Wednesday 13 September 2017


            He was born in Smorgon (Smarhon’), in the Vilna region.  Until age fourteen he studied with itinerant elementary school teachers in the local state schools and in the synagogue study circle in Oshmene (Oszmiana), later in the Oshmene yeshiva.  At age seventeen he went to Vilna, studied in Parnas’s circle and in the Kirzhnersher synagogue, “eating days” [room and board provided various days of the week by families in the local Jewish community], and surreptitiously probing secular books in the Strashun Library; and he turned to general education via the correspondence course of Yankev Mark’s bookkeeping, Faynshteyn’s “Mnemonics,” and Kosode’s calligraphy—later, he became an assistant bookkeeper in Vilna.  From time to time, he published correspondence pieces in: Hatsfira (The siren), Hamelits (The spectator), and Hazman (The times); and aphorisms in the journal Hakeshet (The rainbow).  In 1904-1905, he published sketches, short stories, and feature pieces in Yitskhok Subalski’s Hadegel (The banner).  In Yiddish he wrote for: Y. L. Perets’s Di yudishe biblyotek (The Jewish library) in 1903/1904; Vortsman’s Di yudishe tsukunft (The Jewish future) in 1904; Idisher kemfer (Jewish fighter) in 1905; Yudishe ilustrirte tsaytung (Illustrated Jewish newspaper) in Cracow in 1909; Ikor (Yidishe kolonizatsye organizatsye in rusland [Jewish colonization organization in Russia]) in Canada in 1934.  Under the pen name Khayim, in 1906 he published in Vilna a humor journal entitled Vilner vitsblat (Vilna newspaper of jokes).  After the outbreak of WWI, he was evacuated from Vilna to Nizhny-Novgorod, where after the Revolution of 1917 he was a plenipotentiary of cooperative organizations and at the same time was employed in literary work.  Under the name Y. M. Dobrusyev, he wrote hundreds of articles in the Soviet press concerning a variety of economic and political questions.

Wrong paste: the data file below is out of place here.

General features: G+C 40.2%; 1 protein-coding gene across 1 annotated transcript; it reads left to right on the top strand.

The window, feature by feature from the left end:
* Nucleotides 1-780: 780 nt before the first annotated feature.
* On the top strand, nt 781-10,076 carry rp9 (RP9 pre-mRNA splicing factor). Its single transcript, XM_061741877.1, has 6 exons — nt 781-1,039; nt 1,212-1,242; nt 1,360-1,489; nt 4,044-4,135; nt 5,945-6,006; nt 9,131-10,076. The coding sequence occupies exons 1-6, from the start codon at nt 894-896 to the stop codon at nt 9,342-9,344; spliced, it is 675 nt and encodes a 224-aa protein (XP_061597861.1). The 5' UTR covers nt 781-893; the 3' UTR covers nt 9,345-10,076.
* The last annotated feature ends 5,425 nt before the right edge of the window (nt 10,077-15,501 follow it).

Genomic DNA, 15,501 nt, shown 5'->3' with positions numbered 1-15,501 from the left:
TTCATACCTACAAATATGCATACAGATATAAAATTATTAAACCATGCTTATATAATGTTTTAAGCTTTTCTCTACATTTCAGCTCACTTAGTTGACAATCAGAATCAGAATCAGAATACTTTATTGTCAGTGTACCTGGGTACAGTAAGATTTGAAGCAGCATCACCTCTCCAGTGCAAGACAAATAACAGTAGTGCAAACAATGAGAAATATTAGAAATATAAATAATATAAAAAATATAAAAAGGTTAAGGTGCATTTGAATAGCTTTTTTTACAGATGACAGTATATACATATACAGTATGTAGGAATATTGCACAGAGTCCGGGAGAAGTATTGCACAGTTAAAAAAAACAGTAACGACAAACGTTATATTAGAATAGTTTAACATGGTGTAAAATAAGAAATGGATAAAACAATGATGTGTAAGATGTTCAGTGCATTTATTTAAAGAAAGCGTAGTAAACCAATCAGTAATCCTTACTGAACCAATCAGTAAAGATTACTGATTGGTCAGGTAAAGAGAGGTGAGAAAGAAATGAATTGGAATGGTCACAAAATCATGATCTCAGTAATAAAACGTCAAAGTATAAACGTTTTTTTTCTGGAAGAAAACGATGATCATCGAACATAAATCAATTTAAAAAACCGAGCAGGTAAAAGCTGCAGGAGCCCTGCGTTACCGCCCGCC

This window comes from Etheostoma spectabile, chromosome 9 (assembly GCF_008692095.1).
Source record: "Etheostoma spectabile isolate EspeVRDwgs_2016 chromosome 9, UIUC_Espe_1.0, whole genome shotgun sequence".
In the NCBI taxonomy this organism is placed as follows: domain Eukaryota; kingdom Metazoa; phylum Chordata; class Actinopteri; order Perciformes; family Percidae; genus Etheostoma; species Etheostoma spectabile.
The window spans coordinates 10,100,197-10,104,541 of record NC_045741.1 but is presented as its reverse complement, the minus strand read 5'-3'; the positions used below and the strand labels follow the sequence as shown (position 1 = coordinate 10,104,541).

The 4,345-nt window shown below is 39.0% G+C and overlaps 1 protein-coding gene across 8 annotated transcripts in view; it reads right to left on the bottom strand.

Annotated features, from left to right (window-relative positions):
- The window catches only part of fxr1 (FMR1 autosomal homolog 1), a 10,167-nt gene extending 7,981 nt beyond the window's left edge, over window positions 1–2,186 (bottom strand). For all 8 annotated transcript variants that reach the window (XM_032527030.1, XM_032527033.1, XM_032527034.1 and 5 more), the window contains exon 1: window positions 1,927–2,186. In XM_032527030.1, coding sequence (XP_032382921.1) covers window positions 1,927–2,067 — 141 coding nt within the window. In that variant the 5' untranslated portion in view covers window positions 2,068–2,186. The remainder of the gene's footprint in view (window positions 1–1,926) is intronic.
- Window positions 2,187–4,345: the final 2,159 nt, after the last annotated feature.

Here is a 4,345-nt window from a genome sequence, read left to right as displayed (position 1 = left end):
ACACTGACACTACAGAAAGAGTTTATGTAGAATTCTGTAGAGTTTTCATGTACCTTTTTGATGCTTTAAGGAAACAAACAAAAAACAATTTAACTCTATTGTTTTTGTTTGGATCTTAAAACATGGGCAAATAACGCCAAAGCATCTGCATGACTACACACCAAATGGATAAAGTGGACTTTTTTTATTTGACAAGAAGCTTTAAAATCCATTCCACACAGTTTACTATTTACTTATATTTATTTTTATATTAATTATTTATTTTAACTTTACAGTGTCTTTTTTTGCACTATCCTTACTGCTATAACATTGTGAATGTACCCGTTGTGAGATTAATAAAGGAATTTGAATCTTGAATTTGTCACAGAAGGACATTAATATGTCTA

Leyzer Ran

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